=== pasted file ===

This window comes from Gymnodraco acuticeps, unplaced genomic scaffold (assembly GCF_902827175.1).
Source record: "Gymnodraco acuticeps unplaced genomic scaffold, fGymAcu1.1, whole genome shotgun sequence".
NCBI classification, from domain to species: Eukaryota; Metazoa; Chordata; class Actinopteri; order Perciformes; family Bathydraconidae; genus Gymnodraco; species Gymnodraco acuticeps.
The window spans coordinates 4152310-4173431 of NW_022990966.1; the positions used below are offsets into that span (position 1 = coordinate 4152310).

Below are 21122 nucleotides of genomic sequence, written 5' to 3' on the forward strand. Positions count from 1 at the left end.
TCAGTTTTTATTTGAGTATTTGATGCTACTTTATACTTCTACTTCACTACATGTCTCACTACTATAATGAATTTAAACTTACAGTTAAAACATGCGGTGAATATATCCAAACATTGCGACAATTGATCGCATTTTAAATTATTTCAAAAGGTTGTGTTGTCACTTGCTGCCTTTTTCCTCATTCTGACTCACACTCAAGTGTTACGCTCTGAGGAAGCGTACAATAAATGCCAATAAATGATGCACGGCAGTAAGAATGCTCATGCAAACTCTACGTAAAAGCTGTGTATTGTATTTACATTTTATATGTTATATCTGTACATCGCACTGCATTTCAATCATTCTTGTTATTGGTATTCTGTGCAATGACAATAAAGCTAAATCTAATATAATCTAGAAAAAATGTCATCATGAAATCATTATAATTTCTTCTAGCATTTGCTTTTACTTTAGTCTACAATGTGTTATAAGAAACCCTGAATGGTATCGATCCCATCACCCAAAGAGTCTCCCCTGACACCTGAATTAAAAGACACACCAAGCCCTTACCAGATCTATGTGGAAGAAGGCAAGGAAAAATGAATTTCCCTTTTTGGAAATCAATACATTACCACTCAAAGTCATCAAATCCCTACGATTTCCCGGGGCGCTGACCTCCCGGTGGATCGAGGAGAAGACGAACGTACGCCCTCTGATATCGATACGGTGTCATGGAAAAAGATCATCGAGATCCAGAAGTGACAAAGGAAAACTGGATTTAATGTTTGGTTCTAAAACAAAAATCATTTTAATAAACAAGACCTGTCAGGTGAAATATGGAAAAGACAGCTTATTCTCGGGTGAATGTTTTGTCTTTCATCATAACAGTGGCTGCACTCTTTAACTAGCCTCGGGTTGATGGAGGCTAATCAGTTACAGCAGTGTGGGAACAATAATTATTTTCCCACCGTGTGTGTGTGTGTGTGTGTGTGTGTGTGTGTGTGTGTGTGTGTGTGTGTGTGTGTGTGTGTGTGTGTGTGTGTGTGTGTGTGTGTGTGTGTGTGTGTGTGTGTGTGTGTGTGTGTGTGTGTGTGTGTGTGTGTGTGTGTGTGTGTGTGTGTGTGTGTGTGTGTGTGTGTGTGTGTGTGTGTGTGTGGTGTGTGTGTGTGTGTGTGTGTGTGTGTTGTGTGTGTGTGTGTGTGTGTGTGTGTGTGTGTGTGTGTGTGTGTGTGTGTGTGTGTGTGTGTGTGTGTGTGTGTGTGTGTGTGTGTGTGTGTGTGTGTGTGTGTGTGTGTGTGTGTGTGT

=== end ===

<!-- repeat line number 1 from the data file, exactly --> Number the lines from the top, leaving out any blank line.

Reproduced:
This window comes from Gymnodraco acuticeps, unplaced genomic scaffold (assembly GCF_902827175.1).